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Intestinal microbiome and NAFLD: molecular insights and therapeutic perspectives

Authors
  • Hu, Haiming1
  • Lin, Aizhen2
  • Kong, Mingwang1
  • Yao, Xiaowei1
  • Yin, Mingzhu1
  • Xia, Hui1
  • Ma, Jun1
  • Liu, Hongtao1
  • 1 Hubei University of Chinese Medicine,
  • 2 Hubei Provincial Hospital of Traditional Chinese Medicine,
Type
Published Article
Journal
Journal of Gastroenterology
Publisher
Springer Singapore
Publication Date
Dec 16, 2019
Volume
55
Issue
2
Pages
142–158
Identifiers
DOI: 10.1007/s00535-019-01649-8
PMID: 31845054
PMCID: PMC6981320
Source
PubMed Central
Keywords
License
Unknown

Abstract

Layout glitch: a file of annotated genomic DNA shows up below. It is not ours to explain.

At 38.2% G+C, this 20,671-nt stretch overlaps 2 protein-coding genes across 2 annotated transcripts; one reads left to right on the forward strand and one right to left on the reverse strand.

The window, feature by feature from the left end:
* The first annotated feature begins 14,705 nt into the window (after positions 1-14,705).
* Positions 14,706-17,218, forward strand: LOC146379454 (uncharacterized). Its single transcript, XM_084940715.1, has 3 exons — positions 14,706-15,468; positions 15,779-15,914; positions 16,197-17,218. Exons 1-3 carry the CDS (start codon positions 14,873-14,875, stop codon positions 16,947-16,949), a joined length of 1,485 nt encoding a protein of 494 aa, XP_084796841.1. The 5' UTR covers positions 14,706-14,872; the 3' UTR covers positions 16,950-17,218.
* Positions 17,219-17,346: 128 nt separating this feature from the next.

Non-alcoholic fatty liver disease (NAFLD) is the hepatic manifestation of dysregulated lipid and glucose metabolism, which is often associated with obesity, dyslipidemia and insulin resistance. In view of the high morbidity and health risks of NAFLD, the lack of effective cure has drawn great attention. In recent years, a line of evidence has suggested a close linkage between the intestine and liver diseases such as NAFLD. We summarized the composition and characteristics of intestinal microbes and reviewed molecular insights into the intestinal microbiome in development and progression of NAFLD. Intestinal microbes mainly include bacteria, archaea, viruses and fungi, and the crosstalk between non-bacterial intestinal microbes and human liver diseases should be paid more attention. Intestinal microbiota imbalance may not only increase the intestinal permeability to gut microbes but also lead to liver exposure to harmful substances that promote hepatic lipogenesis and fibrosis. Furthermore, we focused on reviewing the latest “gut–liver axis”-targeting treatment, including the application of antibiotics, probiotics, prebiotics, synbiotics, farnesoid X receptor agonists, bile acid sequestrants, gut-derived hormones, adsorbents and fecal microbiota transplantation for NAFLD. In this review, we also discussed the potential mechanisms of “gut–liver axis” manipulation and efficacy of these therapeutic strategies for NAFLD treatment.

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